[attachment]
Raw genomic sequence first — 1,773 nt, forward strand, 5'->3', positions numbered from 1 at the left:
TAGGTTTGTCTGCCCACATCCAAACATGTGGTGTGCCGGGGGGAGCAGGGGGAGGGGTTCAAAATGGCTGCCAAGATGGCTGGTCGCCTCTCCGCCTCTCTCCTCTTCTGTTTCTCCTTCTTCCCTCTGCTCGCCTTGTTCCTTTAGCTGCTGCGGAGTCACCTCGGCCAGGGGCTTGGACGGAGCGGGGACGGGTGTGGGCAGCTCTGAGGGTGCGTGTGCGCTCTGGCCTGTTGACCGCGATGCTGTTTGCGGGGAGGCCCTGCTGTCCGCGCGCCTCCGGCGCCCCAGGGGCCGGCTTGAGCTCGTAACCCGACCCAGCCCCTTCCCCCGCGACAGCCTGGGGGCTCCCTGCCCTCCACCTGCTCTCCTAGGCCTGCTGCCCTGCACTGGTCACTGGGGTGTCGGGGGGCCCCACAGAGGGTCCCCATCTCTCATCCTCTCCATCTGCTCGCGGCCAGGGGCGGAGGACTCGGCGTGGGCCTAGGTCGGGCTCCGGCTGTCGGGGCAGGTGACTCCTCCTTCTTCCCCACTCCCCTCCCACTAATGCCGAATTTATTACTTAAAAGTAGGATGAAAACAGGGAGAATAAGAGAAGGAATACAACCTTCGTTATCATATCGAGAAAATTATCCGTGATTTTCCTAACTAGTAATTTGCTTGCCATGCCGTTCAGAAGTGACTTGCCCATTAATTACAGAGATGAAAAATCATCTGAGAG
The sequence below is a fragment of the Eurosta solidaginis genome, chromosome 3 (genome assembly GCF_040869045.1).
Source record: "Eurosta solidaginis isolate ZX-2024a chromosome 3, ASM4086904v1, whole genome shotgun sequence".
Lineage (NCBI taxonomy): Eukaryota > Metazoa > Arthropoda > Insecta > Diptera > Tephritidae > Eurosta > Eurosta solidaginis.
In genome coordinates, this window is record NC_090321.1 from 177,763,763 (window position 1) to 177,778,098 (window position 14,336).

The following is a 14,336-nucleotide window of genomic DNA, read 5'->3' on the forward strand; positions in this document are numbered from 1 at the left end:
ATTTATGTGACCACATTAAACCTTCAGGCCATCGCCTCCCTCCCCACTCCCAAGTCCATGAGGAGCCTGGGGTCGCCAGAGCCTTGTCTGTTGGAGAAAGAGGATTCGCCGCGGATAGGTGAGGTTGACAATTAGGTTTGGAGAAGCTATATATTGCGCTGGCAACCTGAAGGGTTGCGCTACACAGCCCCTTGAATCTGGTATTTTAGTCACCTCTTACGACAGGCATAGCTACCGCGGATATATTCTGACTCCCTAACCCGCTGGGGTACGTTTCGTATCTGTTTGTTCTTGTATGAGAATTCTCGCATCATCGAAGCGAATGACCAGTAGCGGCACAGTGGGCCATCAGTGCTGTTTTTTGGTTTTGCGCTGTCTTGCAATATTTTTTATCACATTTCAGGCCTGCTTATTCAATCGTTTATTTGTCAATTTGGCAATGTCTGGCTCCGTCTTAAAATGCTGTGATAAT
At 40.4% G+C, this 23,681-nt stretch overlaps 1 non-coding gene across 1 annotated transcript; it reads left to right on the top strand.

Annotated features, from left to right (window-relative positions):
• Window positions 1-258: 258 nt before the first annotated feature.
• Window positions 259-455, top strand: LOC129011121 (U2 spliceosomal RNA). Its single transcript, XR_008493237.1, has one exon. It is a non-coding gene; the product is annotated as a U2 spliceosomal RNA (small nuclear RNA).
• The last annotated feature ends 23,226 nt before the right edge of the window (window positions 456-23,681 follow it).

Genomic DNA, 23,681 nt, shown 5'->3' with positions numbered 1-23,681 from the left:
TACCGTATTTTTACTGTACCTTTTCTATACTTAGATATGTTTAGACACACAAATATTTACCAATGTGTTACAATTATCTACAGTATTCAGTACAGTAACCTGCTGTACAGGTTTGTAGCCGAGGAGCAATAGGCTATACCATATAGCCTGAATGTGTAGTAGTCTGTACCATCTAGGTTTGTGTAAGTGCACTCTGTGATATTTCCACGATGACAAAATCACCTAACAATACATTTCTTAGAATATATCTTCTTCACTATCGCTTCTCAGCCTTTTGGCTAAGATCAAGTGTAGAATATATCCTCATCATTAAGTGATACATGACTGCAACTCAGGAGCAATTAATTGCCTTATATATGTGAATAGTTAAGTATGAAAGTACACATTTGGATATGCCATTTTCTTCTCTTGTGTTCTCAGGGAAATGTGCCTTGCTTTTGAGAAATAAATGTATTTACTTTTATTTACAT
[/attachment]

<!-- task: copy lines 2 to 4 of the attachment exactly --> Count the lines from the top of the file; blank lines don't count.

TAGGTTTGTCTGCCCACATCCAAACATGTGGTGTGCCGGGGGGAGCAGGGGGAGGGGTTCAAAATGGCTGCCAAGATGGCTGGTCGCCTCTCCGCCTCTCTCCTCTTCTGTTTCTCCTTCTTCCCTCTGCTCGCCTTGTTCCTTTAGCTGCTGCGGAGTCACCTCGGCCAGGGGCTTGGACGGAGCGGGGACGGGTGTGGGCAGCTCTGAGGGTGCGTGTGCGCTCTGGCCTGTTGACCGCGATGCTGTTTGCGGGGAGGCCCTGCTGTCCGCGCGCCTCCGGCGCCCCAGGGGCCGGCTTGAGCTCGTAACCCGACCCAGCCCCTTCCCCCGCGACAGCCTGGGGGCTCCCTGCCCTCCACCTGCTCTCCTAGGCCTGCTGCCCTGCACTGGTCACTGGGGTGTCGGGGGGCCCCACAGAGGGTCCCCATCTCTCATCCTCTCCATCTGCTCGCGGCCAGGGGCGGAGGACTCGGCGTGGGCCTAGGTCGGGCTCCGGCTGTCGGGGCAGGTGACTCCTCCTTCTTCCCCACTCCCCTCCCACTAATGCCGAATTTATTACTTAAAAGTAGGATGAAAACAGGGAGAATAAGAGAAGGAATACAACCTTCGTTATCATATCGAGAAAATTATCCGTGATTTTCCTAACTAGTAATTTGCTTGCCATGCCGTTCAGAAGTGACTTGCCCATTAATTACAGAGATGAAAAATCATCTGAGAG
The sequence below is a fragment of the Eurosta solidaginis genome, chromosome 3 (genome assembly GCF_040869045.1).
Source record: "Eurosta solidaginis isolate ZX-2024a chromosome 3, ASM4086904v1, whole genome shotgun sequence".